The breadth of LGBTQ+ outdoor organizations has grown exponentially over the past decade, with numerous queer-led nonprofits and guiding services forming to break ground and catalyze change, not only in the queer outdoor community, but also in the outdoor community at large.
While there are still many obstacles to overcome for all queer people to feel safe in the backcountry and be better represented by the outdoor industry, an influential set of leaders take on the task. Below are 12 of those in the queer community who are putting in the work to make the outdoors, nature, and the outdoor industry more inclusive to all.
With more than a decade of community leadership, Shammah started Wild Diversity “to support a robust community of POC & queer outdoorists and be an architect of much needed change for diversity in the outdoor industry.” On top of her work at Wild Diversity, Shammah also organizes the annual Resilience Outdoor Conference with Queer Nature and The Venture Out Project with the goal of decolonizing outdoor education. The 2020 virtual summit gathered over 300 participants and included presentations on herbal first aid, fire making, and addressing racism in the outdoors.
Outen has been a longstanding heavyweight in the world of endurance athletes ever since she became the first woman and youngest person to row solo across the Indian Ocean in 2009. During her 4.5-year-long London2London: Via the World Expedition, the British adventurer rowed, kayaked, and biked over 25,000 miles around the Northern Hemisphere. Outen’s most recent Banff Mountain Film Festival award-winning film, Home (2019) follows her on the world expedition and dives deep into her personal mental health challenges with PTSD and depression, for which she’s become a notable advocate.
Perhaps you recognize Kayiatos as rapper Katastrophe, who took over in the mid-aughts as the first openly transgender man to put out an LP. These days, Kayiatos keeps busy working on a variety of projects and experiences including Camp Lost Boys, an annual retreat that provides four days of activities, workshops, and experiences for trans men. The nonprofit camp offers hiking, archery, horseback riding, swimming, and campfires among other activities, all set in remote places close to nature. Beyond CLB, Kayiatos is also the founder of The International Man Project, which provides men and male-identified people resources—like the Mindful Masculinity Workbook—to help forge healthier masculinities.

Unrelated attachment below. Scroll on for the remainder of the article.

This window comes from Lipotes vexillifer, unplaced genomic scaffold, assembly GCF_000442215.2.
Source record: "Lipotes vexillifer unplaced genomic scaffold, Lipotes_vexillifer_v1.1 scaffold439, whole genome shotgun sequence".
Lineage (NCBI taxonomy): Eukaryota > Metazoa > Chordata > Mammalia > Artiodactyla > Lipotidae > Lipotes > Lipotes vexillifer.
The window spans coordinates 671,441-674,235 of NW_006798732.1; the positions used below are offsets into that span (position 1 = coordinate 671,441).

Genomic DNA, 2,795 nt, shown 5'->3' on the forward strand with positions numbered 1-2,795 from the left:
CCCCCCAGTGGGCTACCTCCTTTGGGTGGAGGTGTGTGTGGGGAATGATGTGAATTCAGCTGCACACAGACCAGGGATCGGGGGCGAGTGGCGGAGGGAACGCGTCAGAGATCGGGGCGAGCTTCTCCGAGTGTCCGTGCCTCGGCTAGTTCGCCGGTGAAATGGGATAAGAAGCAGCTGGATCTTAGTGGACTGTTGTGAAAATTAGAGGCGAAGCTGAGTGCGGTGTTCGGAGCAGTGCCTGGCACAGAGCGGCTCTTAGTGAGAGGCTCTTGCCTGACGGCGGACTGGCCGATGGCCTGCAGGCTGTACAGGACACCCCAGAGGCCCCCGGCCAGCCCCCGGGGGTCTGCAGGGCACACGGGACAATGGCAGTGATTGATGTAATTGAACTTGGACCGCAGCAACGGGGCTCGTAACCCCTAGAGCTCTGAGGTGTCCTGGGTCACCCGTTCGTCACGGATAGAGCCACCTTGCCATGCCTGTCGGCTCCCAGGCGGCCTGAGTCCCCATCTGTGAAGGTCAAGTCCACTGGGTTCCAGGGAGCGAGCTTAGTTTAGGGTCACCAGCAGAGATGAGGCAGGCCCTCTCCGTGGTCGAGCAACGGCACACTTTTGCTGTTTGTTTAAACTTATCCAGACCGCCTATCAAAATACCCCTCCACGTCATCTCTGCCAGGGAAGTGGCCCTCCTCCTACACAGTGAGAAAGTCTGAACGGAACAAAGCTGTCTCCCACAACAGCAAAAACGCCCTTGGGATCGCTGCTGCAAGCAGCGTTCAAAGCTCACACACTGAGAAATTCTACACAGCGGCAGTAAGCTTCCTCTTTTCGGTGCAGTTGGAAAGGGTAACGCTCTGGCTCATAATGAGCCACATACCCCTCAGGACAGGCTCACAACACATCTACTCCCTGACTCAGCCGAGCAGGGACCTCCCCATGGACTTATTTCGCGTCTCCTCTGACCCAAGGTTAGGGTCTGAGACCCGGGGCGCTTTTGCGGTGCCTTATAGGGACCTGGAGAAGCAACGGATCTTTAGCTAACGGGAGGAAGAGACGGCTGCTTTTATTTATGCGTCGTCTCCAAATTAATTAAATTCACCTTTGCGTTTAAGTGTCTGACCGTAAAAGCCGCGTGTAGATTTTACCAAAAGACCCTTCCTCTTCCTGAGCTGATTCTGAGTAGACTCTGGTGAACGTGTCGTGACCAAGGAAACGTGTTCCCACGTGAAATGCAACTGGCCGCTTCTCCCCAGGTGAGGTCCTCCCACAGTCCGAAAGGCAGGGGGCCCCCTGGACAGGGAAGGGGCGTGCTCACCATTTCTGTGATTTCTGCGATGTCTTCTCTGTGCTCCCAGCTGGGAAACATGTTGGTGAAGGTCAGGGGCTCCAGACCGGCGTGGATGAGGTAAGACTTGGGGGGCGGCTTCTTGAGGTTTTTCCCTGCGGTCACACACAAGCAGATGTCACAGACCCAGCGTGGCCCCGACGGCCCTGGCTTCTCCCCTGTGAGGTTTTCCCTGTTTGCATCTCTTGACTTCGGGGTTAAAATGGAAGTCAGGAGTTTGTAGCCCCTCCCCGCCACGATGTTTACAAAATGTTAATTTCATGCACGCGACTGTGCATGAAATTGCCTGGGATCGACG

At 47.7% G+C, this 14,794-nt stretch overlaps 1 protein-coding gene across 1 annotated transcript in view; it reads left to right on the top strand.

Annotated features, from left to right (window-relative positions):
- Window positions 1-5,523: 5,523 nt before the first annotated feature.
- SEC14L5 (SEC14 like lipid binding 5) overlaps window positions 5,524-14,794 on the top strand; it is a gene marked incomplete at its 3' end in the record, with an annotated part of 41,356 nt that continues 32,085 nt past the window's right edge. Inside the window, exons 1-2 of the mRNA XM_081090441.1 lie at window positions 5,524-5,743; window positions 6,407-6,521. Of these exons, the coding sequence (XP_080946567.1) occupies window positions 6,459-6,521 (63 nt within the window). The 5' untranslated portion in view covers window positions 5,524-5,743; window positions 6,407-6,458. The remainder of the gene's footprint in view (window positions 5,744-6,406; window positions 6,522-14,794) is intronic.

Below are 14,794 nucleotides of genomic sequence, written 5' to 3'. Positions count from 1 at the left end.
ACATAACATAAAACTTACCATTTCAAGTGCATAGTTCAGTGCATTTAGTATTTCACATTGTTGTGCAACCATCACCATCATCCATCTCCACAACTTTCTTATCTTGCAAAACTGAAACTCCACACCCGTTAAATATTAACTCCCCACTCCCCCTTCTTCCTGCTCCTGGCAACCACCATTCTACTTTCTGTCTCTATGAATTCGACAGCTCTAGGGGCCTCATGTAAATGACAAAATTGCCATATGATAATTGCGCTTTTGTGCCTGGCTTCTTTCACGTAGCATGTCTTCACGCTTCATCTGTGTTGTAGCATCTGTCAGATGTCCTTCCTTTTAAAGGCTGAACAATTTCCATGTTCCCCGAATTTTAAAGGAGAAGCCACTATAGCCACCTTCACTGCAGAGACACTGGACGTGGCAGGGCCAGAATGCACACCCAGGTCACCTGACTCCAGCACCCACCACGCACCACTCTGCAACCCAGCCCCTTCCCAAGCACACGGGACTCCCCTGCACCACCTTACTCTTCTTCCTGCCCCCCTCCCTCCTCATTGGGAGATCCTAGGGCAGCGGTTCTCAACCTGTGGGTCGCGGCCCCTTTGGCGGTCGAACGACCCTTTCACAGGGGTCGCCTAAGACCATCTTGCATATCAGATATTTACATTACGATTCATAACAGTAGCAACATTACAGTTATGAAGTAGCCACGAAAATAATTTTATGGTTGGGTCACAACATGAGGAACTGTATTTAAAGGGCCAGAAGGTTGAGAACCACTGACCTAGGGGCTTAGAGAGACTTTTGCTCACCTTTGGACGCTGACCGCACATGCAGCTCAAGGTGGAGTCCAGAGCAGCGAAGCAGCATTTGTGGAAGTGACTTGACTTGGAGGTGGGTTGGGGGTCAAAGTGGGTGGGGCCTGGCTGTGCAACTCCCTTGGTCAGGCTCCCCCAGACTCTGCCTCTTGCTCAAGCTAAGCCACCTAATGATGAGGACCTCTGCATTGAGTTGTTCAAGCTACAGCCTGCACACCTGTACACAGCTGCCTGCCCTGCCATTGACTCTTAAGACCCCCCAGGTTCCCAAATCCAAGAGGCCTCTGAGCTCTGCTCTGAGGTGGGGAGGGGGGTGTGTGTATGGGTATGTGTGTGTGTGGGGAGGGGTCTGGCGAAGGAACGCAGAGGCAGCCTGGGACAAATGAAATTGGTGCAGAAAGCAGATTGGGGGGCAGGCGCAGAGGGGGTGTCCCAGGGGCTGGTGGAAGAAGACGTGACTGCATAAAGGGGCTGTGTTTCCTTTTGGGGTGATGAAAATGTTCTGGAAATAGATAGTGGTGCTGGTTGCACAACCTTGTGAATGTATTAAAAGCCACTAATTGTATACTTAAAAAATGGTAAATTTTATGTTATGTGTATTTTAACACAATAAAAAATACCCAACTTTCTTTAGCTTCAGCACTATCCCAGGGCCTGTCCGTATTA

Since 2001, Marini has cultivated community and connection at Fancyland, a small, off-grid LGBTQ+ land project deep in the Northern California redwoods. A Humboldt hideaway with tent camping and private cabin stays, Fancyland has grown from an undeveloped plot to a home and resource to queer communities, hosting artist retreats, activist gatherings, and small events while welcoming anyone interested in visiting. “This is an intentional place committed to anti-oppression values,” she says. “It is important that it remain a safer space for people identifying as queer and/or transgender, as well as a supportive space for women and people of color to freely be.” Marini also has a history working in restorative justice and works as a program director at the Boys & Girls Club of the Redwoods.
While many outdoor programs focus on recreation, Pınar and So founded Queer Nature to build “inter-species alliances and an enduring sense of belonging” by educating queer people in skills like wildlife tracking and trailing, as well as survival skills and bushcraft. “Queer people often have diverse and varied experiences of survivor-hood,” they write in their mission statement, “and it is powerful to have that reflected back by the natural world.” Beyond their work at Queer Nature, the Sinopoulous-Lloyds helped found Rite of Passage Journeys’ Queer Quest, an 11-day trip for 12- to 14-year-olds led by the pair in Olympic National Park.